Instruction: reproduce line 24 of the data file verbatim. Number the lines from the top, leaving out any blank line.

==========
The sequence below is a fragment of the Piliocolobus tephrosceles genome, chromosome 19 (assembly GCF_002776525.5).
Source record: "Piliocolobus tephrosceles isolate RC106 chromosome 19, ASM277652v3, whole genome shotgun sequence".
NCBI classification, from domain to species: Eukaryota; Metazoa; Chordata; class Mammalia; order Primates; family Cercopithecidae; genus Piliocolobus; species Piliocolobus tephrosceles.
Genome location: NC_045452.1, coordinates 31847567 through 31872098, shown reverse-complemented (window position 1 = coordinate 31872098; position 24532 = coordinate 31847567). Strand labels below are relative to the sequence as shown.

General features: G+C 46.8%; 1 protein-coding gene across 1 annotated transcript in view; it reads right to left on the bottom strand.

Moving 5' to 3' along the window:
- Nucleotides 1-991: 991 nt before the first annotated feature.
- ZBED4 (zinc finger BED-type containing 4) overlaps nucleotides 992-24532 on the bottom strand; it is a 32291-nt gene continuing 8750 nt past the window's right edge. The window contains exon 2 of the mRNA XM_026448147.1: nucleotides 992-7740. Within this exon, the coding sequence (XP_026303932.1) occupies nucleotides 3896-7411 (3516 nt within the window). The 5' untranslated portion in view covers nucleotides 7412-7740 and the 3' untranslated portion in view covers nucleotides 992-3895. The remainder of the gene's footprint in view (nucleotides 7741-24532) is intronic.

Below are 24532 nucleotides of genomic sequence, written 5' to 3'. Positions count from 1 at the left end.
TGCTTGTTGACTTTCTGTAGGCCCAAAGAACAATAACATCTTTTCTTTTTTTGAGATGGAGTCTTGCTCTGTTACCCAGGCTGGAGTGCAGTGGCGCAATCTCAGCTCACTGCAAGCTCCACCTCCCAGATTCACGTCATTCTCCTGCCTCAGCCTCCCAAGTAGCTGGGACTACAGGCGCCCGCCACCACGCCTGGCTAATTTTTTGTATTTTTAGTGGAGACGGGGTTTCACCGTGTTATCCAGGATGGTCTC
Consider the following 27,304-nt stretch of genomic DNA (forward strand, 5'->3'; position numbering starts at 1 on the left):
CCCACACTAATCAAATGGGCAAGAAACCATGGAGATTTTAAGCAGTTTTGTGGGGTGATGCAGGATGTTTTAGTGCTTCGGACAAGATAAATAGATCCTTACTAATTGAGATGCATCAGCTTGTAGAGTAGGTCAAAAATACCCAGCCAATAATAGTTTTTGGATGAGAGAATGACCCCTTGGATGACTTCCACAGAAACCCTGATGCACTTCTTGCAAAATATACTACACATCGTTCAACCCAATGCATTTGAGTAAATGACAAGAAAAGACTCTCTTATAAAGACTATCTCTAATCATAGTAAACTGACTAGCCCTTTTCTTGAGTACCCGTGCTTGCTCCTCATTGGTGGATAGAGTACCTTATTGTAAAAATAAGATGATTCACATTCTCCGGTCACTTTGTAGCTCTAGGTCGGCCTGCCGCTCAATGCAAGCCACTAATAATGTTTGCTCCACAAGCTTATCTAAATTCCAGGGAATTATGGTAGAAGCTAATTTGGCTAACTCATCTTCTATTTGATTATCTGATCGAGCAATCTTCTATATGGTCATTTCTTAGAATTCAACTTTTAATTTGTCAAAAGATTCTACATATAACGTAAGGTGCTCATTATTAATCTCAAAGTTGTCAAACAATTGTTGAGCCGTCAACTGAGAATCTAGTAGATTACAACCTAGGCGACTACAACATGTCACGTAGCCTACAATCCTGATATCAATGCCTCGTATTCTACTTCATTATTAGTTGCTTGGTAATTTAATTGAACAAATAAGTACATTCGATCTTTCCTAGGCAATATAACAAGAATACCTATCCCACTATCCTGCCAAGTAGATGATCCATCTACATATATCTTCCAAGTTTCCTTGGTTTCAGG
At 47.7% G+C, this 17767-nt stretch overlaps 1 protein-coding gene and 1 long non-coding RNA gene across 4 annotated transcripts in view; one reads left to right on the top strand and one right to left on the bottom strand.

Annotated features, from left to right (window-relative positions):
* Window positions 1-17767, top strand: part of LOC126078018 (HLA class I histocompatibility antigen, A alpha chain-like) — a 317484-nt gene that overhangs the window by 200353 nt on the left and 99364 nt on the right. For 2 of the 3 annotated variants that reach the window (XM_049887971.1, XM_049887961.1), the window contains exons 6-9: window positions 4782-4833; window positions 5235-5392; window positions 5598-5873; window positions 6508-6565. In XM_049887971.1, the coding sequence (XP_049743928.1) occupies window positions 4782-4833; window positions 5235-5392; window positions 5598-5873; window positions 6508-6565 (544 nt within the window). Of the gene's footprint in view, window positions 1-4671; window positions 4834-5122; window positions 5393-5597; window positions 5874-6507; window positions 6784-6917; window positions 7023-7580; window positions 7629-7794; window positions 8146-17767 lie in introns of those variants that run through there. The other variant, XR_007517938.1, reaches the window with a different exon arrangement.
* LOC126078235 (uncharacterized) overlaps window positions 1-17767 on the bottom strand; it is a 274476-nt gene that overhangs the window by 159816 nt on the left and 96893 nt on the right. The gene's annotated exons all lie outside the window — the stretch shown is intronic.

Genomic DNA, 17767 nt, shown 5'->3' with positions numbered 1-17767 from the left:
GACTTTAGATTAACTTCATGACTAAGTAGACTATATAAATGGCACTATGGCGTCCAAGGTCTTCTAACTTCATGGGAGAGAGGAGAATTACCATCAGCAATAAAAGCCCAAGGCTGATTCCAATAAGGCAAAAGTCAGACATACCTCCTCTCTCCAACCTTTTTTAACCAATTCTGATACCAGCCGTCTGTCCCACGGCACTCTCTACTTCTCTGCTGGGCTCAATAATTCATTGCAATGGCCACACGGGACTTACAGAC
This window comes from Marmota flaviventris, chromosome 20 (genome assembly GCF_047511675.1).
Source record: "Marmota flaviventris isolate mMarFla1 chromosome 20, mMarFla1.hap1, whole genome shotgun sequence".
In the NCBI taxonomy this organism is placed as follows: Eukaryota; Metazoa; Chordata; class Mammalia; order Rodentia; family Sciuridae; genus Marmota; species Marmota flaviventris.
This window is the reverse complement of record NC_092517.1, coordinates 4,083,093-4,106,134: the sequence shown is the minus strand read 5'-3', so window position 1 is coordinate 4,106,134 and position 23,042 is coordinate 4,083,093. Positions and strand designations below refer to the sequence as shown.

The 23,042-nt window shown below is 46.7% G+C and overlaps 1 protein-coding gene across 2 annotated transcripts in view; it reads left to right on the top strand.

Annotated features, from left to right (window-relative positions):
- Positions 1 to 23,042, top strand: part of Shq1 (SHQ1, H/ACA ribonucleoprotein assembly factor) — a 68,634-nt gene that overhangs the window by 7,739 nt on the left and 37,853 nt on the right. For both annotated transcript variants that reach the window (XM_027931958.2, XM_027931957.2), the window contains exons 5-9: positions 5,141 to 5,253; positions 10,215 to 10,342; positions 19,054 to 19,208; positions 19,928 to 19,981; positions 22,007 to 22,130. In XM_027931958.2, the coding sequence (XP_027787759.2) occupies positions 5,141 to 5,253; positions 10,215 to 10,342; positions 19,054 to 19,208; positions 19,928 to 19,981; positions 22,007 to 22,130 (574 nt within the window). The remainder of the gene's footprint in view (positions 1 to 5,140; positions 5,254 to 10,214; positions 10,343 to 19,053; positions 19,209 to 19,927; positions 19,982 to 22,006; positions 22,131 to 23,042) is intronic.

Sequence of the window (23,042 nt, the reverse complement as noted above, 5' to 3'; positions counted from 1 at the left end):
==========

Annotated features, from left to right (window-relative positions):